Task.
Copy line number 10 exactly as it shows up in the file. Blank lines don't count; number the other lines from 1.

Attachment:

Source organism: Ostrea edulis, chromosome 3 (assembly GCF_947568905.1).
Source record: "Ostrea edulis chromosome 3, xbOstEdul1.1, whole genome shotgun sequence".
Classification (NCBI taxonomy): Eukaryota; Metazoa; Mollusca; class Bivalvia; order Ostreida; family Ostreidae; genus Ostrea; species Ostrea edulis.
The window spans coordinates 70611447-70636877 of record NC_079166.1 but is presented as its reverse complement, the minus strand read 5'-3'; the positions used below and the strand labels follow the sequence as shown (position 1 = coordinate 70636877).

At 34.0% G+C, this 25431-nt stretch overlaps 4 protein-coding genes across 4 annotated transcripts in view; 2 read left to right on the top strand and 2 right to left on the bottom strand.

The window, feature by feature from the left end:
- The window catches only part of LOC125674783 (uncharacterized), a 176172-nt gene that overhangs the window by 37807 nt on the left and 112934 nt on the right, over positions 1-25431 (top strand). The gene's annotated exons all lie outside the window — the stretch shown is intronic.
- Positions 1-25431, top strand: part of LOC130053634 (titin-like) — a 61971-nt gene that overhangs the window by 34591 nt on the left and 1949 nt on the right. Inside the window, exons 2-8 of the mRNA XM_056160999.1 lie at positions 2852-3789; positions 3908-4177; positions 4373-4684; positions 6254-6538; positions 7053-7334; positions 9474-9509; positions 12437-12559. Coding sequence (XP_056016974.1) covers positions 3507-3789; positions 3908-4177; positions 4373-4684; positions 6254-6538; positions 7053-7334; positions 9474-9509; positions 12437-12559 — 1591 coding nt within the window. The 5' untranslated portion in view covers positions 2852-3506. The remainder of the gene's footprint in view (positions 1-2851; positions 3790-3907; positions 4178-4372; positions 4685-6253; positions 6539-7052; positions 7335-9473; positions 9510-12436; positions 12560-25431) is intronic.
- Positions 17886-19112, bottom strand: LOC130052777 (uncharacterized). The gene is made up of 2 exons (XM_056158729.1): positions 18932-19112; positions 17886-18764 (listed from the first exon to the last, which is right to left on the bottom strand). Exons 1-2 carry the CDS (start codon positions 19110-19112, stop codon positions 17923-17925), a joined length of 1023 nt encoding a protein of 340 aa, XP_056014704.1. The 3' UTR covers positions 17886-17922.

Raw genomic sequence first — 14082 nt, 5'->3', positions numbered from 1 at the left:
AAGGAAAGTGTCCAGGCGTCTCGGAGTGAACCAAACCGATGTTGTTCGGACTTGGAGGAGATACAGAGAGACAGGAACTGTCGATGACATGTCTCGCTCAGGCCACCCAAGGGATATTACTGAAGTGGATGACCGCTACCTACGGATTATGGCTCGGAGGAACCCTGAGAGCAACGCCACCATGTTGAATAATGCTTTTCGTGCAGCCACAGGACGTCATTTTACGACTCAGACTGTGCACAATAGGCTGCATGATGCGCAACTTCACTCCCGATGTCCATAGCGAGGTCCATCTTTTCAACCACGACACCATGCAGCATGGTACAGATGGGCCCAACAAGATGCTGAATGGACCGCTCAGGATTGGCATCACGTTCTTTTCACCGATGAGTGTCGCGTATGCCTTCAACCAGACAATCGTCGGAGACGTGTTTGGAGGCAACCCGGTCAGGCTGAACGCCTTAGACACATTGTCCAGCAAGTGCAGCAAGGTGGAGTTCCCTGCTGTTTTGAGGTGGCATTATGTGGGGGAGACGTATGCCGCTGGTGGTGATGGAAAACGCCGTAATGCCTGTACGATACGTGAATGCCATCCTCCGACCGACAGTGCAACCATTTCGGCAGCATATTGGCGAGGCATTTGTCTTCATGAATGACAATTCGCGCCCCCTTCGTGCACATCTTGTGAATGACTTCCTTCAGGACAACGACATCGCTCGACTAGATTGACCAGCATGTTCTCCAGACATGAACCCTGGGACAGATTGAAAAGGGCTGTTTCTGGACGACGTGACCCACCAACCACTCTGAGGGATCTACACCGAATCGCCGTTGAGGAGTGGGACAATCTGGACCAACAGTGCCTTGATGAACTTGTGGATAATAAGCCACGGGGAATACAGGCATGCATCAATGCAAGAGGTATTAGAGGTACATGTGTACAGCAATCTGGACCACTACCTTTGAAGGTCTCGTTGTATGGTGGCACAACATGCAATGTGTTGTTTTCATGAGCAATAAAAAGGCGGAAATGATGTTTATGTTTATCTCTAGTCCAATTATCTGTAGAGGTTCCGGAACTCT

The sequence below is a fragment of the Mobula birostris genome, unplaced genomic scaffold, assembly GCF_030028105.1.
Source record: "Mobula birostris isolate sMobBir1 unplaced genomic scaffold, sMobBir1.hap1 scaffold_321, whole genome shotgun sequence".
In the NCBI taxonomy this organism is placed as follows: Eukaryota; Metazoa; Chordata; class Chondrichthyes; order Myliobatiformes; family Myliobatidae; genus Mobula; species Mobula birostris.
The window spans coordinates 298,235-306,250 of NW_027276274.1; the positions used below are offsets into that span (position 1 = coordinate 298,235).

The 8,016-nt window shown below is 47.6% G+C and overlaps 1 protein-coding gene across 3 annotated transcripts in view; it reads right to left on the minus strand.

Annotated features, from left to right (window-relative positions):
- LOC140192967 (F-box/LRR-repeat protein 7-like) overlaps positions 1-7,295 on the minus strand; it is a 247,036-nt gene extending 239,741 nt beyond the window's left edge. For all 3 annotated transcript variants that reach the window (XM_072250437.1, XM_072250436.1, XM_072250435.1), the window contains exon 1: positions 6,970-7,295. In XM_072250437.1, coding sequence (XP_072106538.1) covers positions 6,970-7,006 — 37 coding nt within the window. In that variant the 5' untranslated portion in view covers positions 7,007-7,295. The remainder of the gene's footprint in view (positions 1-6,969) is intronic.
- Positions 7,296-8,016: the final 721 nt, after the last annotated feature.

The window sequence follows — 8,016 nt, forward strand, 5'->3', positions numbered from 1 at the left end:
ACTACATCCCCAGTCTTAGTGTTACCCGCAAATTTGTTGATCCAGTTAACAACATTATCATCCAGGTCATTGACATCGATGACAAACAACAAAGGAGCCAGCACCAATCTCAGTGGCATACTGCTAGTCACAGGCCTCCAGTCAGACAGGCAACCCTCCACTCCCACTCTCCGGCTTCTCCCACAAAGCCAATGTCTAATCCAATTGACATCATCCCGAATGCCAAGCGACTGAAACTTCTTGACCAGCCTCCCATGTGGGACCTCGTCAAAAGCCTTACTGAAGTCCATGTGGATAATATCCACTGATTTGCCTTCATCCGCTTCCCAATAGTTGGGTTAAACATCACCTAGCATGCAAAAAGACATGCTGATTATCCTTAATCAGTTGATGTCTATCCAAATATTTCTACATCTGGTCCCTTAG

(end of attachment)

Raw genomic sequence first — 14082 nt, 5'->3', positions numbered from 1 at the left: